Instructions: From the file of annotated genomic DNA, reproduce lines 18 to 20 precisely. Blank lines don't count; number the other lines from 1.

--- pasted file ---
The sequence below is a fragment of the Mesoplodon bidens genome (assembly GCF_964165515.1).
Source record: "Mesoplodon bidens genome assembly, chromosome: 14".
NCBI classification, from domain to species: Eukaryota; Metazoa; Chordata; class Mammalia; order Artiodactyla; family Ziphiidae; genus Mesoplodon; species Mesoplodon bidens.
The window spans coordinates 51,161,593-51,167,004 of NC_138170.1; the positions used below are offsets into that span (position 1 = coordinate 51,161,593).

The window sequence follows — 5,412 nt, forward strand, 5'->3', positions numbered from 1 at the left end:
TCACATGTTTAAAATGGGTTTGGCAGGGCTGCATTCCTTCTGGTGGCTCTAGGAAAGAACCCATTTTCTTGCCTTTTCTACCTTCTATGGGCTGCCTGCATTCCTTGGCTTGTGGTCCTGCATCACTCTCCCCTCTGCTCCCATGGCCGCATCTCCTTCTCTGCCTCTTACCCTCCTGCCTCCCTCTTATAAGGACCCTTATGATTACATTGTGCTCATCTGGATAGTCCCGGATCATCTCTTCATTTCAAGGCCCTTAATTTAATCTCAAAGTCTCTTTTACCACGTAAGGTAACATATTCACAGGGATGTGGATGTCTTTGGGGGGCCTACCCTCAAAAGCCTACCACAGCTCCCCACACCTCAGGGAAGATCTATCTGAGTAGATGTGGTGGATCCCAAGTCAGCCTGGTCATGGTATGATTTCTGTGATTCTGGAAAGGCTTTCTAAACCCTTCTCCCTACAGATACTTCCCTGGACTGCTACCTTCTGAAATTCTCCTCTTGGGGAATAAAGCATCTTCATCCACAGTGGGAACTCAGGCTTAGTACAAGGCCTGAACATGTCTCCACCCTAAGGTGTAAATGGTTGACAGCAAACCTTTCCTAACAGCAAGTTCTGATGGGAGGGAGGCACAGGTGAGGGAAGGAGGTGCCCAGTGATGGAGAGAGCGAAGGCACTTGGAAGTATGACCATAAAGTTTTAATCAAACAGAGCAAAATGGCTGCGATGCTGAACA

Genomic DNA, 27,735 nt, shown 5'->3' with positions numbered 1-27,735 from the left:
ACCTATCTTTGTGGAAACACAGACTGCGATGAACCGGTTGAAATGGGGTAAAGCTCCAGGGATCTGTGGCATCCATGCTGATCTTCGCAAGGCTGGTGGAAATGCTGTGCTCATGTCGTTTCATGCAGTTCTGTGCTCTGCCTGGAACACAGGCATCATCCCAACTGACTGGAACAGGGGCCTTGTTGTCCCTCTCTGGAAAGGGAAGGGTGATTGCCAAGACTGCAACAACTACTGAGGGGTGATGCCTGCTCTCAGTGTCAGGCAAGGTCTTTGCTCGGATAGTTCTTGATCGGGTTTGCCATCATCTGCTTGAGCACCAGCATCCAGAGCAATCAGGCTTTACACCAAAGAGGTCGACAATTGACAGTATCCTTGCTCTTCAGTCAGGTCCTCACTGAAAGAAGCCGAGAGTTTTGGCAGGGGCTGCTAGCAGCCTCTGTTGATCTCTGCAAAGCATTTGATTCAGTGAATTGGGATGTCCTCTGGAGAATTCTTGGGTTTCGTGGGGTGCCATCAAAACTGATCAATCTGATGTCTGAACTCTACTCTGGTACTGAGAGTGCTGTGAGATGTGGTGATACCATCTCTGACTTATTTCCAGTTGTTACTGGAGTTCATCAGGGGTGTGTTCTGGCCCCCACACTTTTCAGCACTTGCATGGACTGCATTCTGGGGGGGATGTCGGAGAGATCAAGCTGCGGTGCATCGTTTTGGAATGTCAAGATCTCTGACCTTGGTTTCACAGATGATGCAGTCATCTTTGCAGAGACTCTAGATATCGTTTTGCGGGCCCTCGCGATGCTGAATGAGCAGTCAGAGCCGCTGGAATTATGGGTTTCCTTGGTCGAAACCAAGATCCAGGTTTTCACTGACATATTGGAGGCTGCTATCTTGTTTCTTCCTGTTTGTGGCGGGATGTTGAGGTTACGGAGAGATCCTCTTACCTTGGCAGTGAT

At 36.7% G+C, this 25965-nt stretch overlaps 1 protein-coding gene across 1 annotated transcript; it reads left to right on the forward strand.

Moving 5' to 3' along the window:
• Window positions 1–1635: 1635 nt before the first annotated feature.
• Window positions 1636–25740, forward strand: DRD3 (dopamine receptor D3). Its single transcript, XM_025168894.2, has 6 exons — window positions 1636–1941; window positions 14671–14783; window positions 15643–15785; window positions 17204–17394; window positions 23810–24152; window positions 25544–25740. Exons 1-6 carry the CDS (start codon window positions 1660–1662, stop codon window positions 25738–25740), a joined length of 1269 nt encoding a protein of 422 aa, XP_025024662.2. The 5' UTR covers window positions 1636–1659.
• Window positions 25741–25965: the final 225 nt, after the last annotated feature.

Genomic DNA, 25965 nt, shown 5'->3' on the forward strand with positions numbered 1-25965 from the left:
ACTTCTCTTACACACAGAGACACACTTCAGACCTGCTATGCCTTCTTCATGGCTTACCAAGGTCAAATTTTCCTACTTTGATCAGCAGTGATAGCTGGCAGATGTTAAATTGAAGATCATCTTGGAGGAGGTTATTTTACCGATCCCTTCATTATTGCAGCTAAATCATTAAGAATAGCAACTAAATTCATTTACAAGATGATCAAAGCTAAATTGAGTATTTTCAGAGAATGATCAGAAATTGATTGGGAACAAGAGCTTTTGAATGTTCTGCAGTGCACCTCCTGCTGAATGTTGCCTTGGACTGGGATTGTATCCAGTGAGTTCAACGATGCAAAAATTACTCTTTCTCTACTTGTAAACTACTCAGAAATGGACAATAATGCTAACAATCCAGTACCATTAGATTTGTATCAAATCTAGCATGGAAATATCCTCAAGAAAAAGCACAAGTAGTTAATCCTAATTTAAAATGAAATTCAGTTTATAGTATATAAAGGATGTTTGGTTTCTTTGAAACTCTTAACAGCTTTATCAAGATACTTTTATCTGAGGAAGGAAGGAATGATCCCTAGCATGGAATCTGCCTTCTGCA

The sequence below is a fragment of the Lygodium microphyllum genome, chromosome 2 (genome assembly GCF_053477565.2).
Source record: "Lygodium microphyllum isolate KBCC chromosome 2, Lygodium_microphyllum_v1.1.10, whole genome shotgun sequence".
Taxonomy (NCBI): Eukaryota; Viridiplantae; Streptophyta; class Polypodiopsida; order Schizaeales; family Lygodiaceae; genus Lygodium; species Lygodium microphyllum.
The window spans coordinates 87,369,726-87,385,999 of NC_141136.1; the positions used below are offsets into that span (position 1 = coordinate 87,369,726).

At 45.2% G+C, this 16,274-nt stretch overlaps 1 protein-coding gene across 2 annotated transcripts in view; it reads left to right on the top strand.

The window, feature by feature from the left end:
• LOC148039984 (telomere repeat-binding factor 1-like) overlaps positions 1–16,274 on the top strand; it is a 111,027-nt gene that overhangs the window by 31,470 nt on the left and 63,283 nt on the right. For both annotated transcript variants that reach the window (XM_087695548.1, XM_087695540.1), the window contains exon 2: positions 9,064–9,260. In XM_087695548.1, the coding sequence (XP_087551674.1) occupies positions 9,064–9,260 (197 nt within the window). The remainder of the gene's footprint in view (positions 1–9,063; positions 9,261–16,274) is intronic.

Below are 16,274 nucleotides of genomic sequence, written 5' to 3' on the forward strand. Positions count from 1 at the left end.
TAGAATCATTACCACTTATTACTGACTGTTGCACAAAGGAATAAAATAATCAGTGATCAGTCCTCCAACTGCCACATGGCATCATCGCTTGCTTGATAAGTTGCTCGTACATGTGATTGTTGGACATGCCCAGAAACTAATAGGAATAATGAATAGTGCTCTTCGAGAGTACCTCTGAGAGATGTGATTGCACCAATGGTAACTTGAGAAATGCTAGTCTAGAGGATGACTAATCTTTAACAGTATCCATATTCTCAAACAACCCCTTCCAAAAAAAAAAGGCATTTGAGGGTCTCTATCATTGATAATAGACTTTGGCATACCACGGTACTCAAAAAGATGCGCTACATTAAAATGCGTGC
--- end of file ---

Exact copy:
Taxonomy (NCBI): Eukaryota; Viridiplantae; Streptophyta; class Polypodiopsida; order Schizaeales; family Lygodiaceae; genus Lygodium; species Lygodium microphyllum.
The window spans coordinates 87,369,726-87,385,999 of NC_141136.1; the positions used below are offsets into that span (position 1 = coordinate 87,369,726).

At 45.2% G+C, this 16,274-nt stretch overlaps 1 protein-coding gene across 2 annotated transcripts in view; it reads left to right on the top strand.